I remember the darkness and quietness of my parent’s house in the moments that I contemplated getting up from the couch and leaving. They, and my daughter, were in other rooms asleep. I had never walked out on my family before. In that moment though, it’s the only thing I could think to do.
My heart and mind told me that I was a huge failure. I blamed myself for "not getting better". Feeling lonely and without options, I started walking to the hospital. I knew that the only way I could get immediate help and relief, was to go into the ER and tell them I wanted to kill myself.
I hated that part. Truth was, I did not want to die at all, in fact I wanted to live. I wanted a life free from addiction. More than anything.
The shame, guilt, disgust, enveloped me as I set out on that 10-mile walk. It was too far. Thinking that cab rides were free to get to the hospital I called for one. I don’t know to this day if the driver saw my desperation and helped, or if those rides are always free.
I thought about how my family would react when they woke up and found me gone. Would they care? Would they be happy? I thought about the journey I was going to have to start yet again.
The walk from the cab to the hospital door felt longer than the stretch of road to home. I was familiar with what would happen next. I’d divulge my disgust in myself and in order to be treated I’d have to tell them that I didn’t want to live. The irony is that in order to live I had to do this. I knew, as many of my friends with addiction knew, that getting bed “might” lead me to a treatment facility that would help. This was a shameful step closer to recovery, I hoped.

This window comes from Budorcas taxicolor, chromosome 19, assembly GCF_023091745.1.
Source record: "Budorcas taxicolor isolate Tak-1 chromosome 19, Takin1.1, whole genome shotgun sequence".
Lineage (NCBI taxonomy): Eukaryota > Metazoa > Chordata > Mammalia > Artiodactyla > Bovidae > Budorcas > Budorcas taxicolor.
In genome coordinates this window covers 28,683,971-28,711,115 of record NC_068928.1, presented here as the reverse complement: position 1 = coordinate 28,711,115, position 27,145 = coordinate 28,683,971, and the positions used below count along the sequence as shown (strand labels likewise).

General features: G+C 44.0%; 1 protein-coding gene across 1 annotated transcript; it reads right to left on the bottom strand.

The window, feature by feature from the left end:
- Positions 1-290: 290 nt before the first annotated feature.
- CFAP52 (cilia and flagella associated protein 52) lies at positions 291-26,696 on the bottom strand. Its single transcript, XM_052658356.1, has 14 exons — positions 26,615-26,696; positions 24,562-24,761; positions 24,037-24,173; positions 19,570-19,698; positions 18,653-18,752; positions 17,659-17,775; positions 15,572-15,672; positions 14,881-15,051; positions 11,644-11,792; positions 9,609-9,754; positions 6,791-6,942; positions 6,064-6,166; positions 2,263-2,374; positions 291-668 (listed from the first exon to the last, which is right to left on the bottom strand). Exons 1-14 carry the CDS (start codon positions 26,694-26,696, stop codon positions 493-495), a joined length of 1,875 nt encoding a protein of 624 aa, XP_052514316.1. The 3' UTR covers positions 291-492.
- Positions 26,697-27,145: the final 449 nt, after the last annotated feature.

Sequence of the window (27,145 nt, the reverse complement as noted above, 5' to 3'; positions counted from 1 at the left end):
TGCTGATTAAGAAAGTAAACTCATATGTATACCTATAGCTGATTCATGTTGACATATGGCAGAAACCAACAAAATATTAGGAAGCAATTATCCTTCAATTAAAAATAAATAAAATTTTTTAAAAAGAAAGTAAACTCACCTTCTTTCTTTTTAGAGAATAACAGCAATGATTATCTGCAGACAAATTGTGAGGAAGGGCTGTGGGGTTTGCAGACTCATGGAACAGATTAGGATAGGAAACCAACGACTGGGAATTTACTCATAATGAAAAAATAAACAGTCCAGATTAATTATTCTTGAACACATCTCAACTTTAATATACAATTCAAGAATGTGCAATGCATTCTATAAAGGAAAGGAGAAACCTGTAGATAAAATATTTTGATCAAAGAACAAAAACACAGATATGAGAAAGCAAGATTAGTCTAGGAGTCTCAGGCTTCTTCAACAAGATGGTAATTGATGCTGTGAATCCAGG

There had been many facilities and programs before this night, double digits in fact. Did I fail? Did they fail?
I was underweight, naked, hadn't showered in days, and I was alone in a psych ward. I had a glimpse of hope on the next day when my mother came through the door. She laid beside me, held me and we cried together. We had no idea what to do, where to turn. But here we were again.
There were no options presented to me, no evaluation to determine the severity of my substance use disorder or any underlying mental health issues that may be contributing. Eventually I would be sent to a detox, whatever one could take me, and then to whichever treatment facility would take me. Merry go round.
Ten years of events like the one I’ve shared with you feels like an eternity. We did not have the benefit of scientific studies that would better our decisions, and perhaps would have led to an earlier successful recovery. We did not have Shatterproof’s ATLAS to help us identify the best treatment options for ourselves.
Today in my recovery I am a wife, mom, present daughter, and a business owner. I’m also an advocate. No one should have to endure what we did when seeking treatment for addiction. Knowing that Florida now has access to Shatterproof’s ATLAS platform is lifechanging. I’ll be sharing the resource with the many who I know need it. And I’m hopeful that others in the position of making referrals for treatment will turn to it as well.
There’s no single treatment program that can help everyone. But everyone deserves the treatment that is best for them. ATLAS will help get more people there.